As a marketer, you want to provide the most usable – and most reusable – content possible, saving your team time as you increase the value your audience gets from your assets. But how do you do that?
Here’s one way: Chunk it. In other words, create your content in chunks – think of them as components or modules – according to the types of information you want to convey.
“Chunk” is an abstract word by necessity. A chunk is simply a discrete unit of content. It may be as small as a bullet point or as big as a book. It may be a paragraph, a section, a chart, a table, or an entire deliverable. An infographic, for example, is a content chunk itself even as it may be part of a bigger chunk (a blog post, say) and even as it contains chunks (like tweetable graphics) that you could lift out and reuse out of context.
The point is to constantly ask, “What types of information do we want to convey here, and what’s the best way to keep those types of information separate?”
This article was inspired by a talk given by content strategist Noz Urbina at the Intelligent Content Conference: How to Create Topical and Evergreen Content From the Same Content Assets.
Case for chunking your content
If you don’t think about information types, you’re likely to mix them up or smoosh them together – the opposite of chunking. As a result, your audiences may find your content difficult to use and your content teams may find it difficult to reuse.
Here, with slight modification, is an example from Noz. He picked an esoteric example on purpose. You don’t have to read it to see that the revised version is more usable.
In the original version, you must read the text, possibly multiple times, to figure out it includes both a description and a method. In the revised version, even if you don’t read the text, you can tell you’re looking at distinct information types.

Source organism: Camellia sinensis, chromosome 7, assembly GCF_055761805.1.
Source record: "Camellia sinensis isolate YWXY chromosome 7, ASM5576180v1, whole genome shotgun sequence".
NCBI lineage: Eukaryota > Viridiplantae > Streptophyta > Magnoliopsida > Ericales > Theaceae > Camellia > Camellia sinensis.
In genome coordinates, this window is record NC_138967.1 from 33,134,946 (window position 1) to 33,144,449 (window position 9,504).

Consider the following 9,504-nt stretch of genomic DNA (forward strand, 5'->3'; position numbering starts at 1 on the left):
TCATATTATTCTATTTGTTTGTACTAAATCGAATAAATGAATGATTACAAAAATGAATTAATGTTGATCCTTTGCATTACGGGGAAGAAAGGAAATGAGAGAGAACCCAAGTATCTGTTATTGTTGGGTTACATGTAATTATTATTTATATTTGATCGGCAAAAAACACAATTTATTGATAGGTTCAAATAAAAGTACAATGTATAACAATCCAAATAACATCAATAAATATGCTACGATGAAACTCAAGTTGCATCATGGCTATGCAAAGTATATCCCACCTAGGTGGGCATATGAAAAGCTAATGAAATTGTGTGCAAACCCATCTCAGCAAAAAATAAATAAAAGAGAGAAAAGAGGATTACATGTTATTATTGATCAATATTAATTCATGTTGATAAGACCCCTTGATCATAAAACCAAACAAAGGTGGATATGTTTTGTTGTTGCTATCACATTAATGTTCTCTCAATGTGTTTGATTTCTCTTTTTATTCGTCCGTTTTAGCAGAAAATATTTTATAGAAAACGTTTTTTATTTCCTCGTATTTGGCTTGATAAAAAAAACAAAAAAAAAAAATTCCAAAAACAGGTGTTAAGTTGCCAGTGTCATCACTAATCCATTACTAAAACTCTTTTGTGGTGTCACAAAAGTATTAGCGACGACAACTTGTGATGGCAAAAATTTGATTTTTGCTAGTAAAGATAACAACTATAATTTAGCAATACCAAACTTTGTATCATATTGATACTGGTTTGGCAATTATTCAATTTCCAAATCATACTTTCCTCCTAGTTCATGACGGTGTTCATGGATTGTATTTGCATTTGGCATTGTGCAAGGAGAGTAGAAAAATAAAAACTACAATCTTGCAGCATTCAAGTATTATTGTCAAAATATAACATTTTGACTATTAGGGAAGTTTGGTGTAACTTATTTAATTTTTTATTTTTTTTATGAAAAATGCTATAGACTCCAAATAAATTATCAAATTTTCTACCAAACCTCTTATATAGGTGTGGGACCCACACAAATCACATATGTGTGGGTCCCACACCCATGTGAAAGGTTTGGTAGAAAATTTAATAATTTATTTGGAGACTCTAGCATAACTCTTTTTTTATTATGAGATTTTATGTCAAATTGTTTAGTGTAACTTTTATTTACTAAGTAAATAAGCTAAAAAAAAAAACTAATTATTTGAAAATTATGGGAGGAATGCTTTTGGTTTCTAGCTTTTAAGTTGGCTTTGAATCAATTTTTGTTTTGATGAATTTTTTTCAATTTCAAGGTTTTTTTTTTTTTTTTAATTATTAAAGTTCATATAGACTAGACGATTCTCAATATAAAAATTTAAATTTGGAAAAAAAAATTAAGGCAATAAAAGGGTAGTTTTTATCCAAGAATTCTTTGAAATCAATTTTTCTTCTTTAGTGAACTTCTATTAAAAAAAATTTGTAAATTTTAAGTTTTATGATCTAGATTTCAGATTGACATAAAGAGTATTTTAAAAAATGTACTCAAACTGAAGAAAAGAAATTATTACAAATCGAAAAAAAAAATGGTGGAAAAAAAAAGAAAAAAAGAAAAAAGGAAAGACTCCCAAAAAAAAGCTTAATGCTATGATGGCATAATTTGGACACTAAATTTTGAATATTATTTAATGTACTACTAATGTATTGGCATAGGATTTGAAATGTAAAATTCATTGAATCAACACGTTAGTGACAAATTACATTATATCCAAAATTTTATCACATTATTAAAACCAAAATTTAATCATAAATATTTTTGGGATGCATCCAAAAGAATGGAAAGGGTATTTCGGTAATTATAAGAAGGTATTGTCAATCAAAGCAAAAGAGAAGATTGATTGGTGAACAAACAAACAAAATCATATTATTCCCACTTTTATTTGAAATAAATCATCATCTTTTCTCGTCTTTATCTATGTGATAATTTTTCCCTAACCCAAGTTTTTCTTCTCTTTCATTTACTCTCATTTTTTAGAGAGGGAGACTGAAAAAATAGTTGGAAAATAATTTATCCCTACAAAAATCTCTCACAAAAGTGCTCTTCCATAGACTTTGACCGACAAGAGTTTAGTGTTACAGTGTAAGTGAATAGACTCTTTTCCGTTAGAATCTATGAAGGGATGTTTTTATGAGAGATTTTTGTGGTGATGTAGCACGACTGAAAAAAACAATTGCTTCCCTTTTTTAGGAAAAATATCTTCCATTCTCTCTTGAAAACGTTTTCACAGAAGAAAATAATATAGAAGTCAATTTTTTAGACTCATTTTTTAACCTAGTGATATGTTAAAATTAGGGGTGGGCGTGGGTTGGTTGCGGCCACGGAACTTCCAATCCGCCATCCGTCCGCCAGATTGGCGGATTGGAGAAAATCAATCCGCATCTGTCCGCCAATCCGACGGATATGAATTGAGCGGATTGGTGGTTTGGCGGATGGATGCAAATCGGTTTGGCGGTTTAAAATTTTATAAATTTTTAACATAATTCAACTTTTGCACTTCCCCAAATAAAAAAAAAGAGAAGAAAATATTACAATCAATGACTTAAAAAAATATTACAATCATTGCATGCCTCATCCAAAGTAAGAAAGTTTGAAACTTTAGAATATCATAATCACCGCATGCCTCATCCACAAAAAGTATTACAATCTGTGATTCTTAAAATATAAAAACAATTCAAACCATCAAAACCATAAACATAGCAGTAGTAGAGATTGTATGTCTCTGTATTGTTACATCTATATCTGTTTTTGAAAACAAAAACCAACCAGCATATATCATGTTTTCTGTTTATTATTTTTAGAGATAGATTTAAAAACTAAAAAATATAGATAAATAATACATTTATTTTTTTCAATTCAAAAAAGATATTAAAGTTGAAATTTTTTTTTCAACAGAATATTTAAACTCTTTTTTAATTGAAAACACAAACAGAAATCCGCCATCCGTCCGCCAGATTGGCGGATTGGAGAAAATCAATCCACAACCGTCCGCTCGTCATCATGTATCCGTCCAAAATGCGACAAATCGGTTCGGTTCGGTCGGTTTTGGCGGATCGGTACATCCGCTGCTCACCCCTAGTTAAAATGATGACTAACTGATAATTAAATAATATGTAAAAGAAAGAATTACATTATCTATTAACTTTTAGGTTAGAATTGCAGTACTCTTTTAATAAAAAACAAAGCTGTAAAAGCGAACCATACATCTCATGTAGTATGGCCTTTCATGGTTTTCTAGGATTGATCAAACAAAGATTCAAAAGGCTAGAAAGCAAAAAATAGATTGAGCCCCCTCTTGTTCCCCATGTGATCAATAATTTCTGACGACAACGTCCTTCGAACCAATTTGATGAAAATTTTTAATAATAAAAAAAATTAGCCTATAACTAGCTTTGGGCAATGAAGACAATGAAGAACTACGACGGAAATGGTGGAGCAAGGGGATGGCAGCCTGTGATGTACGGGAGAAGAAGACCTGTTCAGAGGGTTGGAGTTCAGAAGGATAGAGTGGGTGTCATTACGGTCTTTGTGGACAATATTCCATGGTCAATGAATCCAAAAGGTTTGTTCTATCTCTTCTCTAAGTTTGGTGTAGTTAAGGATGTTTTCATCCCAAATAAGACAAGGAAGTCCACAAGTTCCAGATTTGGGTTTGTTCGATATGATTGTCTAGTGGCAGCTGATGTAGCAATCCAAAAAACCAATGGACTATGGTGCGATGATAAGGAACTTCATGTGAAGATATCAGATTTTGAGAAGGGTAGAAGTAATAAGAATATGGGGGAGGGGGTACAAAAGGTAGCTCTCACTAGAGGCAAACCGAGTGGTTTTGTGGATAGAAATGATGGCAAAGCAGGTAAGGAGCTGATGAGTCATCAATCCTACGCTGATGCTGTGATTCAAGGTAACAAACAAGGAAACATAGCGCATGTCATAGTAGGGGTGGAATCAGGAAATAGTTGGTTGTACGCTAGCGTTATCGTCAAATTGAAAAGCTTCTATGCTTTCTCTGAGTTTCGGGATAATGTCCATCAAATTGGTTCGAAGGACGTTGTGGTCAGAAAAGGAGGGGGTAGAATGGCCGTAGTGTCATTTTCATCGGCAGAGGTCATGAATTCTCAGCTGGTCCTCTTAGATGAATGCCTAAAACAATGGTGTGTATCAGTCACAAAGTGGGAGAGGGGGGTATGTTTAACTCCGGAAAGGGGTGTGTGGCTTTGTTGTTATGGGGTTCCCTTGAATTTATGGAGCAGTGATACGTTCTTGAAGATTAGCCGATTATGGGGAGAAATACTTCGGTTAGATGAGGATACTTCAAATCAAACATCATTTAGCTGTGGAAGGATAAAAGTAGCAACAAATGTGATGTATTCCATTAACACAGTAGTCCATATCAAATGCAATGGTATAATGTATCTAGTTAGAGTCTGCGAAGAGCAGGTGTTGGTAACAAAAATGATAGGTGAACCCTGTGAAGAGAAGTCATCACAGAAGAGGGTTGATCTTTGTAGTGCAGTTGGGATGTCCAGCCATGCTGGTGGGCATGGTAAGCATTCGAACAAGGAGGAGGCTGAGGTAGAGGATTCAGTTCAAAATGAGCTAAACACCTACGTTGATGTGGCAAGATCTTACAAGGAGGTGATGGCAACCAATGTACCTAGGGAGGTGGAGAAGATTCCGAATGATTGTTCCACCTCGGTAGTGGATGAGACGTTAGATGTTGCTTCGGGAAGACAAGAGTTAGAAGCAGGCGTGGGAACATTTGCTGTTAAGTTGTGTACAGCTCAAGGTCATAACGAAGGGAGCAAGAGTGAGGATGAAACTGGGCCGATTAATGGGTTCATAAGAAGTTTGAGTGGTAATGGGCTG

Reuse potential: With the information types separated, not only do readers have an easier time, but content creators also have more opportunities for reuse. Imagine, for example, that your repository contains lots of reports like this. You could mix and match those chunks to create new content deliverables. For example, you could pull the descriptions into a catalog and leave out the method sections. That kind of reuse, whether manual or automated, becomes possible only when your teams keep information types separate.
Let’s move to a couple of examples from CMI – an e-book and a pair of blog posts. Keep in mind that you can chunk any kind of deliverable – infographics, webinars, and more.
Example 1: Chunking within an e-book
Noz points to the CMI playbook as an example of content that has been chunked according to information type. This e-book looks at 21 tactics used by marketers. Each tactic includes four chunks:
- Stats on use
- Guidelines for use
Reuse potential: While these four chunks are arranged from left to right to create a spread in the playbook, they could be reused on their own or mixed and matched any number of ways to form new deliverables.
Example 2: Chunking into separate blog posts
Last year, as I was writing up Ardath Albee’s ICC 2016 talk for what I thought would become a single blog post, I noticed that she covered two types of information: descriptive and how-to. Since Ardath had a lot to say, I created separate posts for each information type – Buyer Personas You Want to Use: The 9 Essential Parts and How to Build Buyer Personas That Build Sales.
These two posts work separately or as a set. The titles indicate the overall type of information. Within each post are more chunks. For example, the first post starts with a definition of the term “persona” and moves on to recommend nine best practices.